Man accused of IRA membership denies buying glucose

Court hears audio recording of the Louth man allegedly talking about manafacturing explosives

 

A Louth man accused of IRA membership and directing the activities of the dissident organisation denied buying Shamrock glucose in his alleged capacity as an IRA member, the Special Criminal Court has heard.

Previously, the court had heard an audio recording of a conversation between Mr McGrane and Donal O’Coisdealbha in the snug of a Dublin pub that had been bugged by garda detectives in which the accused man spoke of using Shamrock glucose to manufacture explosives.

Seamus McGrane (63), of Little Road, Dromiskin, Co Louth has pleaded not guilty to membership of the IRA between January 18th, 2010 and May 13th, 2015.

He has also denied directing the activities of an unlawful organisation, styling itself the Irish Republican Army, otherwise Óglaigh na hÉireann, otherwise the IRA, between the dates of April 19th and May 13th, 2015.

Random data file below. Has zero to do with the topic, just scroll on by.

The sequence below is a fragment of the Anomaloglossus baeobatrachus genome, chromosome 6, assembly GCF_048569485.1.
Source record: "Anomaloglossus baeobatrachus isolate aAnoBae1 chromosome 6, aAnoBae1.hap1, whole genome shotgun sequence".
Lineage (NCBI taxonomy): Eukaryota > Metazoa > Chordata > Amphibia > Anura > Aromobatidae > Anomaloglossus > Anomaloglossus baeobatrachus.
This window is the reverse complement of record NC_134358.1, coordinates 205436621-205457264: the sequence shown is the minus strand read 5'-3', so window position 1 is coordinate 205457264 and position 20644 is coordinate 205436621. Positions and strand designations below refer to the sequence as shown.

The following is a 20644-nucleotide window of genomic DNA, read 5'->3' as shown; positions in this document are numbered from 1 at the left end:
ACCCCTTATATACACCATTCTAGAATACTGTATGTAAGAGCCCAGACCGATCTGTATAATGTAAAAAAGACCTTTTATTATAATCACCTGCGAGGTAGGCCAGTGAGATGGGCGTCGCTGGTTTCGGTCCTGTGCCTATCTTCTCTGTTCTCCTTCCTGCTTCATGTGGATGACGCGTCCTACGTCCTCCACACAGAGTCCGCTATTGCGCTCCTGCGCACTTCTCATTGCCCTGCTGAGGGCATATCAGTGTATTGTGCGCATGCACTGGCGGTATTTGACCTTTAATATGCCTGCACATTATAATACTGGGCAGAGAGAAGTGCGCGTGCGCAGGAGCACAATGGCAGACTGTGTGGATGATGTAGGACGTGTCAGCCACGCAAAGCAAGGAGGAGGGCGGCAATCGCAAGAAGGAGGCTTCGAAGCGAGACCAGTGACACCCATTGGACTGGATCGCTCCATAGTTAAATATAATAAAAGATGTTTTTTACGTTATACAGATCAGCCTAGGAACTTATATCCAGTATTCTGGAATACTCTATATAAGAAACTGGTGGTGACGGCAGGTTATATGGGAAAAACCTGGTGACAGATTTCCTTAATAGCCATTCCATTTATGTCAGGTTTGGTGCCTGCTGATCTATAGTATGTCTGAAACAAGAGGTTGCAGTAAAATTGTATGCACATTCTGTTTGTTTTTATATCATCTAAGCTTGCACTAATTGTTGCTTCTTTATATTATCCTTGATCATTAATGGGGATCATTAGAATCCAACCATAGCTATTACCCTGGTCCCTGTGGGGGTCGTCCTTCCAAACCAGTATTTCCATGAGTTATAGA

Detective Garda Colm Finnerty, of the Special Detective Unit, told prosecuting counsel Tara Burns SC on Wednesday that on April 15th 2015, Mr McGrane was interviewed by gardaí under Section 2 of the Offences Against the State Act.

The section allows a court to draw inferences from a suspected person’s failure or refusal to answer questions regarding alleged IRA membership.

The court heard that Mr McGrane denied he was a member of the IRA.

Garda Finnerty said the accused man was also asked if he had ever bought Shamrock glucose in his capacity as an IRA member and he again denied membership.

Earlier, the court heard “belief evidence” from Chief Supt Sean Ward that the accused man was a member of the IRA between the dates in question.

Detective Garda Noel Mohan from Dundalk garda station told prosecuting counsel Tara Burns SC that he saw Mr McGrane in Dundalk at republican marches commemorating the 1916 Rising every year from 2011 to 2015.

He said men convicted and jailed by the Special Criminal Court also attended these marches.

The court was told that the prosecution had closed its case.

Michael O’Higgins SC, for Mr McGrane, said the defence was not going into evidence.

The court will listen to closing speeches from the prosecution and defence on Thursday morning.